And if doubts plagued him against Novak Djokovic, a player he has beaten plentifully in the past, what chance did he stand against Rafa – his curse, his kryptonite, a player with a game precision-engineered, seemingly, to beat him? And let’s not forget. This was no ordinary grand slam final. Fedal XXXV was the most legacy-critical match Roger would ever play. History pivoted on the outcome. If Federer won, he would pull four majors clear of Nadal and confirm himself as the greatest player to tote a racquet. But if Nadal won, he would sit just two majors behind, with the French Open (where he has nine titles and counting) looming large. And it would tilt a lopsided head-to-head (23-11) further in Nadal’s favour, raising again the question: how can Federer be the greatest player of all time when he isn’t even the greatest player of his generation?

So it was an important match. But to me – and I suspect, to Federer himself – Fedal XXXV seemed less an explosive final-act culmination than the bonus epilogue. Face it: Nadal won this rivalry in 2008-2009, when he beat Federer in three grand slam finals on three different surfaces. Since then, other rivalries – Nadal-Djokovic, Djokovic-Federer, Djokovic-Murray, Djokovic-Wawrinka – have come along and eclipsed it. This isn’t the noughties any more. Neither Nadal nor Federer are fresh-faced wunderkinds in the full rude vigour of their twenties. Rafa’s mane of untamed hair is unmistakeably thinning; Roger’s face is lined with the disappointments of coming up short in the quest for one more major. In tennis terms, they are past it. At the dawn of 2017, Federer and Nadal had won one grand slam between them in the last three years.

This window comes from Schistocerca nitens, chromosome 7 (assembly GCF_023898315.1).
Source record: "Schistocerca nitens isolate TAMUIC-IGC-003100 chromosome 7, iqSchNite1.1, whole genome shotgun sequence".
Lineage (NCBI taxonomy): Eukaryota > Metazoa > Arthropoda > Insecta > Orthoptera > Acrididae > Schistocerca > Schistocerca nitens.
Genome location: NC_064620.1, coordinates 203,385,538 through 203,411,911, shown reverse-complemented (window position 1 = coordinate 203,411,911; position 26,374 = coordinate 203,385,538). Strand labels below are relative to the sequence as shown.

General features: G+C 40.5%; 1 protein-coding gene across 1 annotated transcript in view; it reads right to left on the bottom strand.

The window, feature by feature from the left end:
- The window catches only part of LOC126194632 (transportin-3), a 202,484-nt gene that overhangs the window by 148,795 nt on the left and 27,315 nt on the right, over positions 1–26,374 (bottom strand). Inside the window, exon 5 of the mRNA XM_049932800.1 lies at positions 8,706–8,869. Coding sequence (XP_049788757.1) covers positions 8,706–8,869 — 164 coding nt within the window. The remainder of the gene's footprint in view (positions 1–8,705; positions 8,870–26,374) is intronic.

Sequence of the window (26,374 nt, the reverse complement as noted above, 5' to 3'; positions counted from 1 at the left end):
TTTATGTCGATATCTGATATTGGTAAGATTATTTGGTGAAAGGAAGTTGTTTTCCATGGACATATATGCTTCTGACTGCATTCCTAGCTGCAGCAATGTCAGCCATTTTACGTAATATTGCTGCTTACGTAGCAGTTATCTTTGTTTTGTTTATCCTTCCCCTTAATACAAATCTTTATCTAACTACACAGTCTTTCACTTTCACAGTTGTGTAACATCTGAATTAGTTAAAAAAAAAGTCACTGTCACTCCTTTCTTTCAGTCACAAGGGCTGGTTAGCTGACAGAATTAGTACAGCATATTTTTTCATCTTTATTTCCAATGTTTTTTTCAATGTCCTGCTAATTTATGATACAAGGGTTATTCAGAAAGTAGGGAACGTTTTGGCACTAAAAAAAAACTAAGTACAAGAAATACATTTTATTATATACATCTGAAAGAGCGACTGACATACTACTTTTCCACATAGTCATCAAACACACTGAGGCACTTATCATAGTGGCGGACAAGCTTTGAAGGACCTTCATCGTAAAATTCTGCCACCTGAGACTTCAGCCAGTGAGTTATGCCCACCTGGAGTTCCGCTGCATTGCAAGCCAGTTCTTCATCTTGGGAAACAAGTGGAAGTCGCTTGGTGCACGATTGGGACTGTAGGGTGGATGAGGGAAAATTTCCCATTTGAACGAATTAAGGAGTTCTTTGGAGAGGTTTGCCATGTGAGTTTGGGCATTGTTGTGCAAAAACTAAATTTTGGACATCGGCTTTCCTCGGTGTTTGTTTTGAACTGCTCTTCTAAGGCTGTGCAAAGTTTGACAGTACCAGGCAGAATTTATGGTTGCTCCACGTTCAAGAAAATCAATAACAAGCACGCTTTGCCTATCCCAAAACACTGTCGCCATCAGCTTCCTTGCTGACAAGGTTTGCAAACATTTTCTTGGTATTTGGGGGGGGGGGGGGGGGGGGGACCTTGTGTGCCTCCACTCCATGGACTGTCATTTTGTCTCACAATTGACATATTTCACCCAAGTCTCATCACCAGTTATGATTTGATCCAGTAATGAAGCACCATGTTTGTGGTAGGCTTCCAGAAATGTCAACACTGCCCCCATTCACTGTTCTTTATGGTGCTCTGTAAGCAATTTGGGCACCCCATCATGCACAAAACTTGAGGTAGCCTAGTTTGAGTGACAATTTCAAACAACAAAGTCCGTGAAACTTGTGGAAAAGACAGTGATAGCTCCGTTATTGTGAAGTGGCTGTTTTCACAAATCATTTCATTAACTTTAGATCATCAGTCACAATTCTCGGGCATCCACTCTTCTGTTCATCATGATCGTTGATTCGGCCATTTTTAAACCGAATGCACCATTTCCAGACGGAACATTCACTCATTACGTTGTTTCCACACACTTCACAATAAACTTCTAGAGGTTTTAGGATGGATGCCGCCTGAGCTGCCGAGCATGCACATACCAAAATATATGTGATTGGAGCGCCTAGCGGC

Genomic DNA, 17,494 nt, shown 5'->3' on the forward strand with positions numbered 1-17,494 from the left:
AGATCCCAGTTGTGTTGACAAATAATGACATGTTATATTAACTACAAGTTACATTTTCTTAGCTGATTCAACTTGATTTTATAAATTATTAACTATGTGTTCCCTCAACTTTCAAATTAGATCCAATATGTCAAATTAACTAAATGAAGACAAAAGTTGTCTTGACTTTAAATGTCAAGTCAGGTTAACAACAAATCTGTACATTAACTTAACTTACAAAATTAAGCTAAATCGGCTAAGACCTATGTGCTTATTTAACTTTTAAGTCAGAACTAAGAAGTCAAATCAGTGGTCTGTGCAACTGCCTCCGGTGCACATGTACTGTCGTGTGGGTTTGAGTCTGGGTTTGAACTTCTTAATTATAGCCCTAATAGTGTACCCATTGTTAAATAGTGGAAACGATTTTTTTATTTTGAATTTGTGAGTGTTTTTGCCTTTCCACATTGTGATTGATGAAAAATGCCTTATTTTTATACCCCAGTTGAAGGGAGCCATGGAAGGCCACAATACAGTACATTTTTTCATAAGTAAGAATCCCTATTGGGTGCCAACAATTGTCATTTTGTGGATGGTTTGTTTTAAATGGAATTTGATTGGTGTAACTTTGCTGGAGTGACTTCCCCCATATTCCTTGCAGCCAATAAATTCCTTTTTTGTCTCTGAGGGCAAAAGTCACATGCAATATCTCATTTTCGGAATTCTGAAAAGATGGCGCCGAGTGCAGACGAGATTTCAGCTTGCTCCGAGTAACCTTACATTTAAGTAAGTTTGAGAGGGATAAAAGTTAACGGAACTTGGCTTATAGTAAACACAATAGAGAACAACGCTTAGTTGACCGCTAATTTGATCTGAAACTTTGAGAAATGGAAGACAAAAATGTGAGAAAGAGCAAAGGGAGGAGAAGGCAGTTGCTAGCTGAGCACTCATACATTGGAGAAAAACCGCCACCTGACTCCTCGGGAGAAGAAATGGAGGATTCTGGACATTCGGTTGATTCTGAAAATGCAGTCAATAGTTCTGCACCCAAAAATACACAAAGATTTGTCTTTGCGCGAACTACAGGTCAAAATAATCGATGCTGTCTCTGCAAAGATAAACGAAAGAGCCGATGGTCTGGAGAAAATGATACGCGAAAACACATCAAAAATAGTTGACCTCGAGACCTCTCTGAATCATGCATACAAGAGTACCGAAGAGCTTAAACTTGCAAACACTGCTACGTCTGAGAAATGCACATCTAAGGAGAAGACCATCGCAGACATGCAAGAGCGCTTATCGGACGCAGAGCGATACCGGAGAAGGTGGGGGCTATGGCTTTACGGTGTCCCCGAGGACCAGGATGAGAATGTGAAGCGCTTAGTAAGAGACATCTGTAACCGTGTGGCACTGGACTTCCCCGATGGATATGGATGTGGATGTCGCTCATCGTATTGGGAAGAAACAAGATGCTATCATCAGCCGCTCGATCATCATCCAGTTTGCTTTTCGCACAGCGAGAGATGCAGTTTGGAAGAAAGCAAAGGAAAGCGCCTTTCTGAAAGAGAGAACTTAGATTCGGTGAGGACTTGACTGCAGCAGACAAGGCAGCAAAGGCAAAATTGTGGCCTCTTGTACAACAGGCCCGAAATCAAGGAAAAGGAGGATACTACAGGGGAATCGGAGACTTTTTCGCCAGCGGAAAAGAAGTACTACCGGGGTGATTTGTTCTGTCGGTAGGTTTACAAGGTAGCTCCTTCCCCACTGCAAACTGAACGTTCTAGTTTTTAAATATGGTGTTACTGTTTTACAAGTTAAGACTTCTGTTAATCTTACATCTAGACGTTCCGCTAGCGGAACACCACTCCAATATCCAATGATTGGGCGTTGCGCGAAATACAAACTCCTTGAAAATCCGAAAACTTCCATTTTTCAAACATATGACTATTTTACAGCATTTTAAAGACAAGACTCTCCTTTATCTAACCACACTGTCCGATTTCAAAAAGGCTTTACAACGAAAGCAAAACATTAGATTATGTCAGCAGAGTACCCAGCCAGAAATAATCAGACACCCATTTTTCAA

The Australian Open final, then, was an gloriously unexpected gift from two weatherbeaten warriors in the evening of their careers. Strain, and you could almost hear the world of sport holding its breath, the tennis journalists reaching for their juiciest superlatives. Me, I thought the match would be entertaining in parts, but eventually play out the way it almost always does. That is, with Nadal wearing Federer down. The Spaniard’s playbook for beating Roger is nothing if not well-thumbed. Basically, hit crosscourt forehand after crosscourt forehand to Federer’s backhand, until Federer’s backhand (bullied to buggery by all that topspin) coughs up a short ball or an error. Point Nadal. And so – familiarly – on. But just this once, it didn’t happen that way.